Nabil Kanso

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Nabil Kanso
Born 1946
Beirut
Nationality American
Known for Painting
Nabil Kanso in front of his painting. Mission of Venezuela to the United Nations

Nabil Kanso is a Lebanese-American painter born in Beirut, Lebanon. His works deal with contemporary, historical and literary themes, and are marked by figurative imagery executed with spontaneous and vigorous handling of the paint and often done on large-scale formats. They reflect movement and tension embodying intense colors and symbolic forms addressing social, political, and war issues.[1] The Vietnam War and the Lebanese Civil War have profoundly affected the development and scope of his themes dealing with violence and war. His long-running Split of Life series encompasses an extensive range of enormous paintings depicting scenes of human brutality and suffering.[2]

Life and work[edit]

Nabil Kanso grew up in Beirut where his family lived in a house adorned with Italian and Oriental art. In 1961, he went to England, and attended the London Polytechnic studying mathematics and science. In 1966, Kanso moved to New York, and enrolled at New York University where he received BA and MA in art history, philosophy and political science. 1968, he committed himself to painting, acquired a studio in Manhattan, and embarked on developing his ideas and method of painting.[3] Kanso was part of the post-modernist movement, which enveloped music, fine art, film, and writing. Characteristics of this style is stressing "communication" from artist to audience, and throwing out the traditional narrative the "life has meaning". That Creed of Modernism fell apart after skepticism in mankind's inherent goodness came about after the Holocaust.[4]

1970–1979[edit]

In 1971, Kanso held his first one-man show at the 76th Street Gallery exhibiting 80 paintings that included portraits and nudes in compositions reflecting in varying degrees expressionist, romanticist and symbolist influences.[5][6] Between 1971 and 1973 he held a series of solo shows that included the Wanderer, Danse Macabre, Birds of Prey, Place des Martyres, and Expressions.[7][8] Although the exhibitions drew attention and reviews, the lack of sufficient subsistence forced the closing of his studio whose contents including over 700 works [9] were placed in storage, and, eventually, lost or destroyed.[10] Between 1974 and 1979, Kanso took studios in different locations in the Carolinas, Atlanta, and New Orleans producing a large number of paintings. Among the works of this period are the series Vietnam (1974), Lebanon, which he began in 1975, at the outbreak of the Lebanese Civil War, One-Minute (1978–79) on Hiroshima and Nagasaki, the Jazz suite (1978–79) on jazz music, and Faust (1976–79) comprising over 100 paintings on Goethe's drama.[11]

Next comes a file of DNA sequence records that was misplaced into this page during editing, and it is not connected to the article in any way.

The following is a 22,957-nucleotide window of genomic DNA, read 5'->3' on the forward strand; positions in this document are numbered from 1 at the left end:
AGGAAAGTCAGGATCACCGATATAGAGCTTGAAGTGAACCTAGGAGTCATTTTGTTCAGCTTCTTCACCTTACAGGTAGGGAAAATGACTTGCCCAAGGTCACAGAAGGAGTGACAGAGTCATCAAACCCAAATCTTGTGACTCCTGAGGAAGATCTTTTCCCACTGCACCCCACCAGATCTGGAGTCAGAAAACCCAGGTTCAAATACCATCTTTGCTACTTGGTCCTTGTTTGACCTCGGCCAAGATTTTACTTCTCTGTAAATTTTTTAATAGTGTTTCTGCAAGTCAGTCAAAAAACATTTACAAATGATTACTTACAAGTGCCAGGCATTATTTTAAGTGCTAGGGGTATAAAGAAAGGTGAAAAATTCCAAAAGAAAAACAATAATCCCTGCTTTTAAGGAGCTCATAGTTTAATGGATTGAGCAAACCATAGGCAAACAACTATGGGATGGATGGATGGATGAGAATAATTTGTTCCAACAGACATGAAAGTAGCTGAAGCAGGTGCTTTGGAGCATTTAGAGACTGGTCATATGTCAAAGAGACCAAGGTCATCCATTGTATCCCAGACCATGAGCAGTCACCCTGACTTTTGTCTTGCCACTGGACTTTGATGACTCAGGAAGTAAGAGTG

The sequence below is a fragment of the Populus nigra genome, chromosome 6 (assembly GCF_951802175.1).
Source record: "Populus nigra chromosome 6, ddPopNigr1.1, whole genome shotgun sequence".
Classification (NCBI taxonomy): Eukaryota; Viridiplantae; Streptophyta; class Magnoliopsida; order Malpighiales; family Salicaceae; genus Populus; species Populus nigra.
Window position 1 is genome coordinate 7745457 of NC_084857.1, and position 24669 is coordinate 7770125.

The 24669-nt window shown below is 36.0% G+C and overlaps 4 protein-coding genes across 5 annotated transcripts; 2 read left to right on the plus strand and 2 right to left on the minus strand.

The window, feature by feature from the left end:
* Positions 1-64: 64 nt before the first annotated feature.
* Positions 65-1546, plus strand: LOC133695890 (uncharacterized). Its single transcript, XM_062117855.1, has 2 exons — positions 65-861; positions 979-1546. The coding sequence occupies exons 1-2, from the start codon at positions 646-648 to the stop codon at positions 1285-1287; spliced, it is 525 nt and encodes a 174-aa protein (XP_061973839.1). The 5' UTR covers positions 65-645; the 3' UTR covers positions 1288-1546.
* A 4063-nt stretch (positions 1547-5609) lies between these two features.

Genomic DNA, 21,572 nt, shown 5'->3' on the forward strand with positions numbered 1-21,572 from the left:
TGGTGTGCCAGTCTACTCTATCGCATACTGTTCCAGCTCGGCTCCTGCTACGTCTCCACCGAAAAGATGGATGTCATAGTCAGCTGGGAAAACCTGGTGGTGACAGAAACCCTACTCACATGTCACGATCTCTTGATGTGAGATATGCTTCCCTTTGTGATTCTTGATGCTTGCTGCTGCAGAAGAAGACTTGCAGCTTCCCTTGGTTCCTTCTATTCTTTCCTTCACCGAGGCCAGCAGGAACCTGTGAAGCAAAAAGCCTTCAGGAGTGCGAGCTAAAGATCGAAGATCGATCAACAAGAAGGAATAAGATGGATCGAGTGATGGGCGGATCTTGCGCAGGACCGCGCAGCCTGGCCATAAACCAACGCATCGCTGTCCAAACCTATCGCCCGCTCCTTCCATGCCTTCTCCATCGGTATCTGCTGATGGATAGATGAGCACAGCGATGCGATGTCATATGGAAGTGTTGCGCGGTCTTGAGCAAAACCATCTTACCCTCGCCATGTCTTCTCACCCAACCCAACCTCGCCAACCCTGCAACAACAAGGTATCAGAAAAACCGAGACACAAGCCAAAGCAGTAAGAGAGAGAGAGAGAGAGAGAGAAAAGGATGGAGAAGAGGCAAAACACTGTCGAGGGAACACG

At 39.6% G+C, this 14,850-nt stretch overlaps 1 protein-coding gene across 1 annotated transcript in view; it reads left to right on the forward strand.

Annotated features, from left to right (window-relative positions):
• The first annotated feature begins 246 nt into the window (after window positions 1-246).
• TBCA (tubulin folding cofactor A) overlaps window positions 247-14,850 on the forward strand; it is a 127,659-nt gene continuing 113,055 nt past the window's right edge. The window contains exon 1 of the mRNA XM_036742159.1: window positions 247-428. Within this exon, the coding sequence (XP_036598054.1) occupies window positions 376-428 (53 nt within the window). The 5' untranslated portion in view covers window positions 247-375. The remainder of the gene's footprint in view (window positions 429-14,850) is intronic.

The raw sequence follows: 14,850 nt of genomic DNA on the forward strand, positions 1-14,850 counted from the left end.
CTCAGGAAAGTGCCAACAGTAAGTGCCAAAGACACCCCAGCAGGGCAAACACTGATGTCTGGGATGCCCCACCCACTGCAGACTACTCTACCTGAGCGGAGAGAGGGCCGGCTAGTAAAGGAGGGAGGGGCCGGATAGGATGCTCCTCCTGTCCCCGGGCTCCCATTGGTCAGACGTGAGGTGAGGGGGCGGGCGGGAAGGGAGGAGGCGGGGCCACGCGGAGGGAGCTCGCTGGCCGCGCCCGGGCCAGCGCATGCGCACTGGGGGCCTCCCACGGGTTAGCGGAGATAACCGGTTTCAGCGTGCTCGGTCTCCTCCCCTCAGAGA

1980–2007[edit]

In 1980, Kanso settled in Atlanta where he established a studio and held several exhibitions.[12][13] In 1984, he went to Venezuela where his works were shown in Maracaibo (1985), Caracas (1987), and Mérida (1987–88). The exhibitions were an invaluable stimulant in initiating the Journey of Art for Peace through which his works were shown under the auspices of art museums, cultural institutions, and peace centers in extensive solo exhibitions that traveled internationally and particularly in Latin America.[14] Kanso displays his works by covering the entire walls of the exhibition space with his paintings.[15] The installation surrounding the viewer aims to convey the intensity between the reality of the subject matter and the actuality of painting, and reflect the artist's engagement with the canvases whose contents represent his visual life and relationship to conflicting Eastern and Western cultures and traditions.[16]

Among the works of this period are the series South Africa (1980), Apocalyptic Riders (1980), DreamVision (1980–81), Lebanon (1982–83), Apocalypse (1984), Warring Wings (1984–85), Othello (1985), the Cluster Paintings (1986–88), Leaves from the Theatre of War (1980s), The Dance of Salome (1988), America 500 Years (1989–91), Kuwait 1990–91, Living Memory (1993–94), Bosnia (1995–96), Portraits (1997–99), Iraq (2004–06).

Lebanese Civil War and Kanso[edit]

As a child Nabil Kanso grew up in Lebanon. It is there that he got a lot of inspiration, for the time was 1958 and the Lebanese Civil War was just under way. Lebanese Muslims and Druzes were wanting to join the United Arab Republic. Due to the fact that Lebanon was being run by Maronite Christians it made it very hard for other religious groups to have power. Kanso who came from a family of Druze. This made it hard for him and his family to lead normal lives. Also in 1958, Nabil Kanso had to stop going to school in Lebanon due to the war. In his biography, he talks about how he spent much of his time at the houses of friends and families doing sketches and painting to pass the day. The Lebanese Civil War gave a lot for young Kanso to paint about.[17] His painting The Vortices of Wrath (Lebanon 1977) is a perfect depiction of the country in a time of war. The dark grays and black make for a gloomy, sad mood. In the center, it appears as though there is a power struggle between rugged figures. There is one power trying to over come the other. The way kanso uses blurry images gives a creepy feel. While in the back ground it appears as though there are skeleton like figures. His brush strokes are very apparent and give the painting its life even though it is all about death. It is clear that Kanso drew from the time of the war by the way he make the paintings so solemn.